Two Portfolios Helmut Newton / Garry Winogrand

November 2 - December 13, 2002

Garry Winogrand, Beverly Hills, California,
1978-80, from the portfolio
"Women are better than men.
Not only have they survived, they do prevail,"
gelatin silver print,
9 x 13 15/16 inches (image),
gift of Nola and Ronald Sher to the
permanent collection,
University Museum of Contemporary Art,
University of Massachusett, Amherst in 1982



Helmut Newton and Garry Winogrand: Two Portfolios presents a selection of photographs, chosen from the University Museum of Contemporary Art’s permanent collection, by each of these renowned photographers to be on view from November 2 through December 13.

Gallery visitors might find it interesting that the work of Newton was the subject of a retrospective at the International Center of Photography, New York, last year, and coincidentally enough, Winogrand’s work has received the very same honor this year. His retrospective will be on view at ICP, located at 1143 Avenue of the Americas, through December 1.

Helmut Newton (German, b. 1920) and Garry Winogrand (American, 1928-1984) were contemporaries who shared similar interests in black and white photography, the populist format of magazine publications, and women as subject matter each acknowledging a certain mystery about the female gender. But their respective aesthetics could not have been more different: Newton reveled in a cool and decadent sub-culture of a highly privileged world while Winogrand was fascinated by the familiarity of banal street dramas.

Helmut Newton
Helmut Newton, Charlotte Rampling, Arles,
1973, from the portfolio
"Helmut Newton: 15 Photographs,"
gelatin silver print, edition13/40,
12 15/16 x 8 1/ 4 inches (image),
gift of Robert F. Sutner in 1983 to the
permanent collection,
University Museum of Contemporary Art,
University of Massachusetts, Amherst
"What I find interesting is working in a society with certain taboos—and fashion photography is about that kind of society. To have taboos, then to get around them—that’s interesting," says Newton. He was drawn to photography as a boy growing up in a wealthy family in Berlin just before the war, a city that became stereotyped in such films as Blue Angel starring Marlene Dietrich. Newton’s older brother introduced him to this seamier aspect of Berlin and it is telling that his very first roll of film was shot along the station platforms of the city’s subway system. These memories along with the nostalgia of seeing Hollywood movies combined with Newton’s innate fascination with the darker side of sexuality. His mature artistic years began in 1952 when he started working for Vogue first in Australia, then in London, and finally in Paris where his work also appeared in Elle, Marie Claire, and later in Vanity Fair among others. At the basis of Newton’s images is the interplay of sex, high style, and wealth, a potent and evocative recipe for power.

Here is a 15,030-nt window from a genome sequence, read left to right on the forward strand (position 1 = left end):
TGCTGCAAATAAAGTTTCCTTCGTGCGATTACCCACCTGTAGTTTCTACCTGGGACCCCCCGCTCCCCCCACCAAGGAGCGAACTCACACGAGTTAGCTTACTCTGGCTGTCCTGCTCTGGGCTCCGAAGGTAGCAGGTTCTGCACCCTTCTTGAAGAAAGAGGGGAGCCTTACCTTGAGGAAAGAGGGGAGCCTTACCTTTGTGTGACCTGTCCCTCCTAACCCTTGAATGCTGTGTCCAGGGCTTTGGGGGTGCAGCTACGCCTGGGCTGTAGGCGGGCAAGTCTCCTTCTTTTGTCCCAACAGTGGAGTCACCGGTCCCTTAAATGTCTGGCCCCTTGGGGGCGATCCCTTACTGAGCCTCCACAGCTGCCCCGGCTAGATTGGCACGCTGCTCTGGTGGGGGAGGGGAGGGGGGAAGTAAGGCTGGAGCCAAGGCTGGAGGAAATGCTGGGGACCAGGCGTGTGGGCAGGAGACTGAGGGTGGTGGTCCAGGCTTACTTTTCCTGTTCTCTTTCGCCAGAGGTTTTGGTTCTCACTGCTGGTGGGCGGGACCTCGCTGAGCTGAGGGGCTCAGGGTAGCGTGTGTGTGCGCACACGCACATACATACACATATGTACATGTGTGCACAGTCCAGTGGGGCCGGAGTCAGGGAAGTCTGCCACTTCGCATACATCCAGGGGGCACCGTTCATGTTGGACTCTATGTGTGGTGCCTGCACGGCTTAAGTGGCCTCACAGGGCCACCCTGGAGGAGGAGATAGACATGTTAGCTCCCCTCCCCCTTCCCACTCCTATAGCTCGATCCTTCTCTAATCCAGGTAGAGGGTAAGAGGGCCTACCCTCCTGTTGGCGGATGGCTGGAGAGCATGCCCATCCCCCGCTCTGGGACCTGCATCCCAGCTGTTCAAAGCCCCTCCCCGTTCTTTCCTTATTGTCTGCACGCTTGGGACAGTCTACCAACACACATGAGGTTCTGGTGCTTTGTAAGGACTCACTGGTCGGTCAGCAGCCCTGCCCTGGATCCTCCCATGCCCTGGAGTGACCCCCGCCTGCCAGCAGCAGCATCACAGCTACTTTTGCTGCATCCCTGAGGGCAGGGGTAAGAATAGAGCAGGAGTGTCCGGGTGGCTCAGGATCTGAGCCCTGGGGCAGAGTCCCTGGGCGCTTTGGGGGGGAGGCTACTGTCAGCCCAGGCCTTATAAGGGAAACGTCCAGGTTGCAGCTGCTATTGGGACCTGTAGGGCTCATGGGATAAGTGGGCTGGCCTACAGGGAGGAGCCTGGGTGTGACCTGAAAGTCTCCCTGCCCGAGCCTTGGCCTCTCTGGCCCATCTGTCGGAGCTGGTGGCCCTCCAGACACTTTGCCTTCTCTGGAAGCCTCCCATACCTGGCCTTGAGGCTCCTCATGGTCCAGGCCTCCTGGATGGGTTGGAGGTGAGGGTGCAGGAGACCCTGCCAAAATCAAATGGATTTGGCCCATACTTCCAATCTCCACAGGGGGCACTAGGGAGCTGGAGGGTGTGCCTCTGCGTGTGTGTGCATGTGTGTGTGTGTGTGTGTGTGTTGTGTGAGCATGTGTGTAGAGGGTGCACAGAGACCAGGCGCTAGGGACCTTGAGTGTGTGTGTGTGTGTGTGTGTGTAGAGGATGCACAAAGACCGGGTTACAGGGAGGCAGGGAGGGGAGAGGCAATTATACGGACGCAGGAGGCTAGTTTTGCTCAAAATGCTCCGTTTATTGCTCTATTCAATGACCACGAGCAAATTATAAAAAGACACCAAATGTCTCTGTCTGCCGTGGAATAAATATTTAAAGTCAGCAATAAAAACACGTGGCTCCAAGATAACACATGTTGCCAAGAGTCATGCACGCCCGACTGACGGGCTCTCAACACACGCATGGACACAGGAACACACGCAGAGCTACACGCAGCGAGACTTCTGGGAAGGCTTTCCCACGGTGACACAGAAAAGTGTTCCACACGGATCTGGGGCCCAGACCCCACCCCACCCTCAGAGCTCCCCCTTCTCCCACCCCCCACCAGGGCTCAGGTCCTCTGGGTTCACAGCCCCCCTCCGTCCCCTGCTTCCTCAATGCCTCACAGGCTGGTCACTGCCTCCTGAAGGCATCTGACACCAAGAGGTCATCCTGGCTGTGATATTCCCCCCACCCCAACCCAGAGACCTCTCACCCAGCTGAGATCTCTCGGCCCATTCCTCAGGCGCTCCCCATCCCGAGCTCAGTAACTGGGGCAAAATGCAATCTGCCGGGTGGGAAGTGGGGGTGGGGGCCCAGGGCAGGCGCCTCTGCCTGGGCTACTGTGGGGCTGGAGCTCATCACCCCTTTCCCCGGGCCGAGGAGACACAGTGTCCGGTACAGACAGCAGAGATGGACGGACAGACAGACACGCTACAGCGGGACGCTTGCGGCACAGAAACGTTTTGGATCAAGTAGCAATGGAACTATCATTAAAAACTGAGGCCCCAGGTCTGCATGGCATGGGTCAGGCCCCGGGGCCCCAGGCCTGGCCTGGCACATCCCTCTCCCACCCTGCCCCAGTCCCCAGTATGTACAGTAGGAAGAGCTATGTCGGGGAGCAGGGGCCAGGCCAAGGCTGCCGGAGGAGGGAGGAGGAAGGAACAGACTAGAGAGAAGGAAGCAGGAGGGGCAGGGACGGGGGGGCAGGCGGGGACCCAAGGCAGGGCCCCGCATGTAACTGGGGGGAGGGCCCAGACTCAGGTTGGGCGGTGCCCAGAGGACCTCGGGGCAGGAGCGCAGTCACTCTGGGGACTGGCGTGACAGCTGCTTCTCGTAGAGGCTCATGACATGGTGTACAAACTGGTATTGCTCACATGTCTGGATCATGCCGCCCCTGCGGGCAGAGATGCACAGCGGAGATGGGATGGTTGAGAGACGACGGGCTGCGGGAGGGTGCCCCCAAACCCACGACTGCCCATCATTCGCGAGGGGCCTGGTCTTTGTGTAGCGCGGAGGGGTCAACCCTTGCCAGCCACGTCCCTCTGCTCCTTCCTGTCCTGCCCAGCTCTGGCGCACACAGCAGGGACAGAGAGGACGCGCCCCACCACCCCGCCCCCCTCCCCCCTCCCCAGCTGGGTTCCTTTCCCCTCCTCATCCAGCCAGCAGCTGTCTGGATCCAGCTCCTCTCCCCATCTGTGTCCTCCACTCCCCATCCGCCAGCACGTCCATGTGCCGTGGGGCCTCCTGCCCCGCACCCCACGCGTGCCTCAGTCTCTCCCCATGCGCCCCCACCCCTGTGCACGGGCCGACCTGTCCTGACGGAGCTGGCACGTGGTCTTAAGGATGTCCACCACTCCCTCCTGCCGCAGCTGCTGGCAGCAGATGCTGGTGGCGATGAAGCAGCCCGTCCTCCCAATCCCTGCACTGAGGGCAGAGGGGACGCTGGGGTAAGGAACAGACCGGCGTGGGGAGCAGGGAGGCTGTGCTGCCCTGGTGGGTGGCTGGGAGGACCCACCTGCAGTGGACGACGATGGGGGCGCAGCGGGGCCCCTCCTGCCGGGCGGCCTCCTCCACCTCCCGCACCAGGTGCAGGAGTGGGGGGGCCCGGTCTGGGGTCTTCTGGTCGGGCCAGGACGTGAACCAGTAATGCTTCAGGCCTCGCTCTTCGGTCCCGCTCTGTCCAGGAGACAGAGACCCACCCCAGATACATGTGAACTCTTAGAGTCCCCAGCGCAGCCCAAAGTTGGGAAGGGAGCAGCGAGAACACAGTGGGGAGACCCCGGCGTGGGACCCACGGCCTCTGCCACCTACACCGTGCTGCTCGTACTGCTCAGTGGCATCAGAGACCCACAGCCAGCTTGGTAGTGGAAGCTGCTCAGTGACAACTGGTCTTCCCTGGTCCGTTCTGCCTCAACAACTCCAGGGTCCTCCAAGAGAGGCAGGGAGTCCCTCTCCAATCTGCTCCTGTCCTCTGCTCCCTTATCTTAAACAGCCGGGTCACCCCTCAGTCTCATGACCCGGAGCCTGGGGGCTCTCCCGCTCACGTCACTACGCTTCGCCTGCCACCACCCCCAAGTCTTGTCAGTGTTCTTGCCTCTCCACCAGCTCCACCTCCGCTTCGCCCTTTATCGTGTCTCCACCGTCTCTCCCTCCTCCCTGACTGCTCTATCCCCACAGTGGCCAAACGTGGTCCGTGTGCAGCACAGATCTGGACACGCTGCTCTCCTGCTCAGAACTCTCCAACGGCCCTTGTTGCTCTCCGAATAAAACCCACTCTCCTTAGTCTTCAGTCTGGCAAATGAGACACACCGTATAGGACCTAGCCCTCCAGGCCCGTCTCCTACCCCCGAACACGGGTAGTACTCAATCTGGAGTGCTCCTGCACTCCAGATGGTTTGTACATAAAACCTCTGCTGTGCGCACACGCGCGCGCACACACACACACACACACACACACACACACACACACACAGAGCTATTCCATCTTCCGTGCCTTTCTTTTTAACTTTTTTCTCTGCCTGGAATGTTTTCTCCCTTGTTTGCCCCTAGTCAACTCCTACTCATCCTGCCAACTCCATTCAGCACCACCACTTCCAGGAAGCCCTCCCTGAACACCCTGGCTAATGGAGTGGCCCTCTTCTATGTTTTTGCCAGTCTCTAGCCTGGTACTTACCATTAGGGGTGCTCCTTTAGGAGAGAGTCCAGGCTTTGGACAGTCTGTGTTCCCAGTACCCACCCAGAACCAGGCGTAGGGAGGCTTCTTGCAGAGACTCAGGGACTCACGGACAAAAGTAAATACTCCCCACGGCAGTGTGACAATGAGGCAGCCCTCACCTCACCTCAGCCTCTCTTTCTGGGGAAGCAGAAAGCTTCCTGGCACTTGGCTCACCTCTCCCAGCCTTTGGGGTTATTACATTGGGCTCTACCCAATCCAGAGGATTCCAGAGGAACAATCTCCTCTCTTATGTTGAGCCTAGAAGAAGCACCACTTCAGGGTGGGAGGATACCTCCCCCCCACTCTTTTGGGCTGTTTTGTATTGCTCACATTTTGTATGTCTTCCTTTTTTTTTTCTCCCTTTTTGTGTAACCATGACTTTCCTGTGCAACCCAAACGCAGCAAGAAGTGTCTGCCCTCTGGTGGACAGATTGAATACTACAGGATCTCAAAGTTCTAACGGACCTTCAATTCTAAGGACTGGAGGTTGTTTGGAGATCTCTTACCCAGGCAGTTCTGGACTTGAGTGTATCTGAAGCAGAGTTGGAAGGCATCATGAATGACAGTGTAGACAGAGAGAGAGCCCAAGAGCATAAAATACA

In comparison to the carefully staged compositions of Newton, Garry Winogrand became famous for a tilted-format that emphasizes the casual and open-ended character of his images. Winogrand also began his career in the early 1950s as a stringer for a stock photographic agency and then quickly moved on to free-lance assignments for magazines such as Harper’s Bazaar, Sports Illustrated, Red Book, and Colliers. This freedom allowed him to continue with work that truly occupied his interests—commonplace but ever-curious street scenes. "Most photographs are of life," said Winogrand, "what goes on in the world. And that’s boring, generally. Life is banal, you know….Well, that’s what’s interesting. There is a transformation, you see, when you just put four edges around it. That changes it. A new world is created….I photograph to find out what something will look like photographed."

A year before his death in 1984, Winogrand called the director at the Center for Creative Photography at the University of Arizona, Tucson, because he wanted to donate all of his photographic material to them. Readily accepted by the CCP, the Winogrand archive consists of 20,000 prints, 20,000 negatives, and thousands of contact sheets and slides that are still in the process of being catalogued.

The University Museum of Contemporary Art is very pleased to share examples of these two artists’ work with its audience. Please note that there will not be an opening reception for this exhibition. Our next set of exhibitions will open on February 1, 2003, with a reception on Friday, January 31 from 5 to 7 p.m.




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